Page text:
Only God can see the faith bringing the original
justification. But both men and God can see the works that spring
from faith. Paul’s writings usually emphasize original
justification; however, see Romans 2:13 (quoted above); 8:2-5; and
Galatians 5:5-6 (cf. 1 Cor. 13:2-3). James 2 definitely refers to

Can a person have original justification without
subsequent justification? Only if he first believes at the same
moment when he is dying. For though it is true that faith alone
saves, saving faith never remains alone.

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References for James 2:14-26
Justification by Works

Acts 22:1
1“Brothers and fathers, listen now to my defense.”

Added Comment on Two Categories of Justification
KJV, Romans 3:28
28Therefore we conclude that a man is justified by faith without the deeds of the law.

KJV, Romans 4:2, 5

2For if Abraham were justified by works, he hath whereof to glory; but not before God.
5But to him that worketh not, but believeth on him that justifieth the ungodly, his faith is counted for righteousness.

KJV, Romans 5:1
1Therefore being justified by faith, we have peace with God through our Lord Jesus Christ:

KJV, Romans 8:30
30Moreover whom he did predestinate, them he also called: and whom he called, them he also justified: and whom he justified, them he also glorified.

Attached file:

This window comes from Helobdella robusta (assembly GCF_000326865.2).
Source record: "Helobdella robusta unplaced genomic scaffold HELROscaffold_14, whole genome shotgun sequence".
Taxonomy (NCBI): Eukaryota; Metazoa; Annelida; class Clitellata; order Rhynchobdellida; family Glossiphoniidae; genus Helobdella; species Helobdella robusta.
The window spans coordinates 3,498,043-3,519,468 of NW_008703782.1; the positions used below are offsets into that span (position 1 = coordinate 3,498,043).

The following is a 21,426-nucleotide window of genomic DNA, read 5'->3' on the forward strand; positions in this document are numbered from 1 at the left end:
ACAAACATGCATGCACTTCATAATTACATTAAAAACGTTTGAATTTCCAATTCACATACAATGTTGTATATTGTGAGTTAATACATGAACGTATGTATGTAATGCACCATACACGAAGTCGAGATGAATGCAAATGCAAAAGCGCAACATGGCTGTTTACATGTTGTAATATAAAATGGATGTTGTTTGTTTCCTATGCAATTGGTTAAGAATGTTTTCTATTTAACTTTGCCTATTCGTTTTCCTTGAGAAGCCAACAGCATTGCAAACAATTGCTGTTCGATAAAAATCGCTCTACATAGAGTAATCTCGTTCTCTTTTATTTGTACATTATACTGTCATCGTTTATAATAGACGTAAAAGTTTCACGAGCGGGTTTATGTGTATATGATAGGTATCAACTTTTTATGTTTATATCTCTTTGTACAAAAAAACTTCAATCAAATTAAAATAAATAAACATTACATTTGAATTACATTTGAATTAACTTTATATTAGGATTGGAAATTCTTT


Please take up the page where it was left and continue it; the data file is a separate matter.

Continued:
Romans 4:2-5
2If, in fact, Abraham was justified by works, he had something to boast about–but not before God.  3What does the Scripture say? “Abraham believed God, and it was credited to him as righteousness.”
4Now when a man works, his wages are not credited to him as a gift, but as an obligation.  5However, to the man who does not work but trusts God who justifies the wicked, his faith is credited as righteousness.

Romans 3:20, 26, 28
20Therefore no one will be declared righteous in his sight by observing the law; rather, through the law we become conscious of sin.

26he did it to demonstrate his justice at the present time, so as to be just and the one who justifies those who have faith in Jesus.
28For we maintain that a man is justified by faith apart from observing the law.

Romans 8:2-5
2 because through Christ Jesus the law of the Spirit of life set me free from the law of sin and death.  3For what the law was powerless to do in that it was weakened by the sinful nature, God did by sending his own Son in the likeness of sinful man to be a sin offering. And so he condemned sin in sinful man, 4in order that the righteous requirements of the law might be fully met in us, who do not live according to the sinful nature but according to the Spirit.
5Those who live according to the sinful nature have their minds set on what that nature desires; but those who live in accordance with the Spirit have their minds set on what the Spirit desires.

Galatians 5:5-6

5But by faith we eagerly await through the Spirit the righteousness for which we hope.  6For in Christ Jesus neither circumcision nor uncircumcision has any value. The only thing that counts is faith expressing itself through love.

1 Corinthians 13:2-3
2 If I have the gift of prophecy and can fathom all mysteries and all knowledge, and if I have a faith that can move mountains, but have not love, I am nothing.  3If I give all I possess to the poor and surrender my body to the flames, but have not love, I gain nothing.